With its highly developed infrastructure and abundance of funding, talent and government support, Singapore offers arguably the most sophisticated ecosystem for startups in Asia. Ranked 12th in the world by US-based Startup Genome in its 2017 Startup Ecosystem Ranking (not surprisingly Silicon Valley came in first), Singapore is currently home to an estimated 2,400 tech startups with an ecosystem value of US$11 billion.
Much of this success can be attributed to the Singapore government, which has positioned the city-state as an attractive location for startups by offering a raft of funding initiatives, tax incentives and support programmes over the past decade. These include the Spring Startup Enterprise Development Scheme, which recently committed S$100 million (HK$580 million) to co-fund high-potential startups, and the Early Stage Venture Fund, which matches selected venture capital investments in early-stage tech startups up to a maximum of S$10 million.
In addition, there are a number of government-backed organisations and accelerators that offer mentorship, support and access to funding for fledgling entrepreneurs, such as the Action Community for Entrepreneurship, SGInnovate and Startup SG, while the government continues to roll out new initiatives to promote innovation, such as the recently launched SMEs Go Digital programme and SME Digital Tech Hub, which connect small and medium enterprises to tech consultants and help them adopt technologies such as digital payment systems, cybersecurity and data analytics.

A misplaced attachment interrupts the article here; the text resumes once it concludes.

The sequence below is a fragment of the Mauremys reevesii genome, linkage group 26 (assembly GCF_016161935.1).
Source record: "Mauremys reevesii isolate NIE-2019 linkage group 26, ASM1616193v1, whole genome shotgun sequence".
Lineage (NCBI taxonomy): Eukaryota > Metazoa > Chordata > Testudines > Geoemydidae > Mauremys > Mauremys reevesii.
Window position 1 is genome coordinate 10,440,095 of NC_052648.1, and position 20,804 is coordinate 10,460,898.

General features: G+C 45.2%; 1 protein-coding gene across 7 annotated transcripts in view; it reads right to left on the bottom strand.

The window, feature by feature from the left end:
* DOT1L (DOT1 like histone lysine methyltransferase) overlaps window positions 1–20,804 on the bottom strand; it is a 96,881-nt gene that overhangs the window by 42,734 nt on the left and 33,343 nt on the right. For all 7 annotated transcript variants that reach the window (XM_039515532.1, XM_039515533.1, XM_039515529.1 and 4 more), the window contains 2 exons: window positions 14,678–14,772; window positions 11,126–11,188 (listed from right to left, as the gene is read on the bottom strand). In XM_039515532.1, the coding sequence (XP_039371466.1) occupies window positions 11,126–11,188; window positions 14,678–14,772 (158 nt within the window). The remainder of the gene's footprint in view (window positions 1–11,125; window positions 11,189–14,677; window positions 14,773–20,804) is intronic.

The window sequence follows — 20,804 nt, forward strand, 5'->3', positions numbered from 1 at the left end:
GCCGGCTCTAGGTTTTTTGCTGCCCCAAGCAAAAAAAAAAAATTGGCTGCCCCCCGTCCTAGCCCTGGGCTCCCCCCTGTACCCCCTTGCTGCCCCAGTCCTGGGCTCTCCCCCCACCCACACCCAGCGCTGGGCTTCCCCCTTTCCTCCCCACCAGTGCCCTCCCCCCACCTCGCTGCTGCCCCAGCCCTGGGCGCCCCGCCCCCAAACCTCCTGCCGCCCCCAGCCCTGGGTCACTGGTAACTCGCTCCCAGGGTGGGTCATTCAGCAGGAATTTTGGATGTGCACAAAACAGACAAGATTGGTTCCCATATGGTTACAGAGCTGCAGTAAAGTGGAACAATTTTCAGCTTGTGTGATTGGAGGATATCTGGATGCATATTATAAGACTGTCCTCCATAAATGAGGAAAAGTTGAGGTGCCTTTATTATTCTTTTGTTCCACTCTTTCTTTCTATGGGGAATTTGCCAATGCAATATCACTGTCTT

Measures such as these have helped Singapore spawn a string of high-profile startup success stories in recent years, particularly in e-commerce, electronic payment solutions and sharing-economy innovations. Thanks to its light regulation, the city has also been a hotbed of cryptocurrency initial coin offerings (ICOs) and token raises; TenX, for example, raised US$80 million in one day this June.
The CEO and founder of e-commerce juggernaut Lazada – often called the ‘Amazon of Southeast Asia’ – Maximilian Bittner is the driving force behind the region’s fastest growing online department store. Since launching in Singapore in 2012, Lazada has expanded its operations into Indonesia, Malaysia, the Philippines, Thailand and Vietnam, selling everything from electronics and homewares to fashion, toys and sporting equipment, and Bittner has his sights set firmly on further growth.
Winner of the Asia Disruptor of the Year Award at CNBC Asia’s Asian Business Leaders Awards in November 2016, Bittner holds a degrees in history and economics from University College London and an MBA from Northwestern University’s Kellogg School of Management in Chicago, and earned his stripes working as an analyst for Morgan Stanley in London and at McKinsey & Company
in Germany before joining with German-based online venture builder Rocket Internet to launch Lazada in March 2012.